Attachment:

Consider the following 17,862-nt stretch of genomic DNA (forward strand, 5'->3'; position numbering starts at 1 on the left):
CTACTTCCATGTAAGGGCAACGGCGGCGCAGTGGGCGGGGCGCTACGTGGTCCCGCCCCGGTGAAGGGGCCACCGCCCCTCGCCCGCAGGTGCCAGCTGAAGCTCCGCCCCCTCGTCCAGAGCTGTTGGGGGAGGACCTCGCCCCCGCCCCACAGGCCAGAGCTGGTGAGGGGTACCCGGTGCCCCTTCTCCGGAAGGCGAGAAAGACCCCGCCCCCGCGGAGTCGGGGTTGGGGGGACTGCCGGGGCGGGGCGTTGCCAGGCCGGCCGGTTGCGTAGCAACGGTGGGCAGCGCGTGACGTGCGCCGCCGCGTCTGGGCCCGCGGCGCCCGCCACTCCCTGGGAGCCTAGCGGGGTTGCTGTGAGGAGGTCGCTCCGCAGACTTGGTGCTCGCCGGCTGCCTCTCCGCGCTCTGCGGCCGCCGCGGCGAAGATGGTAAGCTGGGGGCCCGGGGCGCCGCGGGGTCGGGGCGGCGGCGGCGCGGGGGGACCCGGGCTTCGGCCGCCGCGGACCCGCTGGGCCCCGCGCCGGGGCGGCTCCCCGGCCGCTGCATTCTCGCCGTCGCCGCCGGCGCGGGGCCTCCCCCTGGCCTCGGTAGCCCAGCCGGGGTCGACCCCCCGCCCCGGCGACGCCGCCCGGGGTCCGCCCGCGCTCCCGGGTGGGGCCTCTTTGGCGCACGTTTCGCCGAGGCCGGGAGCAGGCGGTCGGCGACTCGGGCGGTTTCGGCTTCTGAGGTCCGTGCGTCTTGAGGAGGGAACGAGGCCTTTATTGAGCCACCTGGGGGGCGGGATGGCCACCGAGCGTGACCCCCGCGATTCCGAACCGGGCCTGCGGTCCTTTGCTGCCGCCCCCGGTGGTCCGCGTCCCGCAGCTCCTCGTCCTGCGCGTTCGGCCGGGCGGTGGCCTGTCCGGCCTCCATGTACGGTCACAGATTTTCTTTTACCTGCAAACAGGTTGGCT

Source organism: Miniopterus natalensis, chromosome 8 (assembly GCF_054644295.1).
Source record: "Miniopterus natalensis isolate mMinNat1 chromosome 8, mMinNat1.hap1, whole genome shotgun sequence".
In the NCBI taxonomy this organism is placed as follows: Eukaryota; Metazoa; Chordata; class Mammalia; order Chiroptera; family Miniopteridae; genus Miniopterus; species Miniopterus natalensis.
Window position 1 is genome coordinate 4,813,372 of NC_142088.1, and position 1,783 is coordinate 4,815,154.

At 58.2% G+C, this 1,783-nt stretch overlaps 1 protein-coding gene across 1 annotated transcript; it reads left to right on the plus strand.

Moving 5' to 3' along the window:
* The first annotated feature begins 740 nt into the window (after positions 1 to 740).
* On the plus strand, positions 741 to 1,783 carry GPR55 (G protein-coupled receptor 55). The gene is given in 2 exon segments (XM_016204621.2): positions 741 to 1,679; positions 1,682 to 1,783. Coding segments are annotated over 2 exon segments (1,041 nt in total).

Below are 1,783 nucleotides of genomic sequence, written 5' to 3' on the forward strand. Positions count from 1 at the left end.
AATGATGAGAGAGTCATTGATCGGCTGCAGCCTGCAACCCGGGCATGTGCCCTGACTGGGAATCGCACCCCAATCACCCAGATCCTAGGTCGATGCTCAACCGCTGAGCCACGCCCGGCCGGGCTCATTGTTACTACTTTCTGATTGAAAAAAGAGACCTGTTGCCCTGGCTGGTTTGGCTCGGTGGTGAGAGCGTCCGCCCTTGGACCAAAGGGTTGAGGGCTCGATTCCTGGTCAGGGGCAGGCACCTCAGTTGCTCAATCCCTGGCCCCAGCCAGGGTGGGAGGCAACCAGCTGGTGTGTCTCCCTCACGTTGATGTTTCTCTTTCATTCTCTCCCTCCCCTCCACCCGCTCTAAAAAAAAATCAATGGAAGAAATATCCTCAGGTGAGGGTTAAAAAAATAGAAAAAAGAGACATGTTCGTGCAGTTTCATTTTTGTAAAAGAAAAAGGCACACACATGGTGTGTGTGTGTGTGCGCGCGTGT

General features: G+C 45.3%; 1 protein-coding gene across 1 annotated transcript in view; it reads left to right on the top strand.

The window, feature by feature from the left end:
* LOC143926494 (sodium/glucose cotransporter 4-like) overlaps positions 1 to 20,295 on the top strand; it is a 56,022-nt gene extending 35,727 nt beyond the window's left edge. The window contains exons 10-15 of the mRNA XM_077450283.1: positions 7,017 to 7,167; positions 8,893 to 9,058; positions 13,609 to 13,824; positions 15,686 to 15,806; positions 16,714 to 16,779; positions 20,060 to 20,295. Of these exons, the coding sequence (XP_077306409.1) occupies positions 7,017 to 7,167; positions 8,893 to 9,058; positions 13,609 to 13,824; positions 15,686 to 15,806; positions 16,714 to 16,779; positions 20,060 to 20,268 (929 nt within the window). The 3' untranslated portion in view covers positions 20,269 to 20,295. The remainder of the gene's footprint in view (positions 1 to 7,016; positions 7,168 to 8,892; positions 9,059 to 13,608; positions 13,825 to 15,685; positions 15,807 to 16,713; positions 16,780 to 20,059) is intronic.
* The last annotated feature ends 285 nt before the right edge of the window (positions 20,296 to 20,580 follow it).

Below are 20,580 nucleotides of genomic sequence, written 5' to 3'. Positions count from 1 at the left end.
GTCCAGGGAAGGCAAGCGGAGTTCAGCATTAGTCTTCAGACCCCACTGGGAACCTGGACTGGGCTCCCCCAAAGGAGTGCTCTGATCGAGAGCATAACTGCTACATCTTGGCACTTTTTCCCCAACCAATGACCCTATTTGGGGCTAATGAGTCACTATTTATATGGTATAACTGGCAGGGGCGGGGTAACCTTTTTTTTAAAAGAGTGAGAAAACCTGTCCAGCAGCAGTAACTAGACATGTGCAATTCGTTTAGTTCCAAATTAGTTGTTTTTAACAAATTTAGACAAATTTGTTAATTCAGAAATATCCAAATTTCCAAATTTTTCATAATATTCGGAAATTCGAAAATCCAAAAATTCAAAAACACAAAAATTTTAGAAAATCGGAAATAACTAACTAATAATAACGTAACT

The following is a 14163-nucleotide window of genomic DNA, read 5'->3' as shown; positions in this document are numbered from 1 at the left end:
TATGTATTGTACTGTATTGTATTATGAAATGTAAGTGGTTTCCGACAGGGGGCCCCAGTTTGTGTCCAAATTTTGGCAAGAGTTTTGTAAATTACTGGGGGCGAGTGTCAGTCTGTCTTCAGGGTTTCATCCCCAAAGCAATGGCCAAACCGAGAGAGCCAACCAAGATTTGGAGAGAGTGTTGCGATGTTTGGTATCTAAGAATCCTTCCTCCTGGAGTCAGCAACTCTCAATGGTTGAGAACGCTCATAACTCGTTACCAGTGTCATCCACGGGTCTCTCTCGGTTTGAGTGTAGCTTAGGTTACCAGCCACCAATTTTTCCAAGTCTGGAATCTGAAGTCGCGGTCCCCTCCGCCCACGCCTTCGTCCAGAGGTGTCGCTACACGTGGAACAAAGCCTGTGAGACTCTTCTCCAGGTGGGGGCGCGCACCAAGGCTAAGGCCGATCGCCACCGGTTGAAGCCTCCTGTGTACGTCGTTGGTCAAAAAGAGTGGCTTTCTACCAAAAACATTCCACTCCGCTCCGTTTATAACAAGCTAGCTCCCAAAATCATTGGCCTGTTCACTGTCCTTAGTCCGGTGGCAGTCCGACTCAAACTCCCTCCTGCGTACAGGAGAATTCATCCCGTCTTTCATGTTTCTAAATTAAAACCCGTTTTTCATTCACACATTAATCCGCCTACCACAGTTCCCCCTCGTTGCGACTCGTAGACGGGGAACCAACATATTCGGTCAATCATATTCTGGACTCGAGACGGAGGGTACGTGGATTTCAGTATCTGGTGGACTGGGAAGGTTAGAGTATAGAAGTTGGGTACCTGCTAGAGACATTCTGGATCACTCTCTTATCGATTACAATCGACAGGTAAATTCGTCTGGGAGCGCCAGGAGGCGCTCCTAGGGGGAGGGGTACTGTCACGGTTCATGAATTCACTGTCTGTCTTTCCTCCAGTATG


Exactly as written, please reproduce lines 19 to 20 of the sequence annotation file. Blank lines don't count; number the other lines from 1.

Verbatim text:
The following is a 14163-nucleotide window of genomic DNA, read 5'->3' as shown; positions in this document are numbered from 1 at the left end:
TATGTATTGTACTGTATTGTATTATGAAATGTAAGTGGTTTCCGACAGGGGGCCCCAGTTTGTGTCCAAATTTTGGCAAGAGTTTTGTAAATTACTGGGGGCGAGTGTCAGTCTGTCTTCAGGGTTTCATCCCCAAAGCAATGGCCAAACCGAGAGAGCCAACCAAGATTTGGAGAGAGTGTTGCGATGTTTGGTATCTAAGAATCCTTCCTCCTGGAGTCAGCAACTCTCAATGGTTGAGAACGCTCATAACTCGTTACCAGTGTCATCCACGGGTCTCTCTCGGTTTGAGTGTAGCTTAGGTTACCAGCCACCAATTTTTCCAAGTCTGGAATCTGAAGTCGCGGTCCCCTCCGCCCACGCCTTCGTCCAGAGGTGTCGCTACACGTGGAACAAAGCCTGTGAGACTCTTCTCCAGGTGGGGGCGCGCACCAAGGCTAAGGCCGATCGCCACCGGTTGAAGCCTCCTGTGTACGTCGTTGGTCAAAAAGAGTGGCTTTCTACCAAAAACATTCCACTCCGCTCCGTTTATAACAAGCTAGCTCCCAAAATCATTGGCCTGTTCACTGTCCTTAGTCCGGTGGCAGTCCGACTCAAACTCCCTCCTGCGTACAGGAGAATTCATCCCGTCTTTCATGTTTCTAAATTAAAACCCGTTTTTCATTCACACATTAATCCGCCTACCACAGTTCCCCCTCGTTGCGACTCGTAGACGGGGAACCAACATATTCGGTCAATCATATTCTGGACTCGAGACGGAGGGTACGTGGATTTCAGTATCTGGTGGACTGGGAAGGTTAGAGTATAGAAGTTGGGTACCTGCTAGAGACATTCTGGATCACTCTCTTATCGATTACAATCGACAGGTAAATTCGTCTGGGAGCGCCAGGAGGCGCTCCTAGGGGGAGGGGTACTGTCACGGTTCATGAATTCACTGTCTGTCTTTCCTCCAGTATG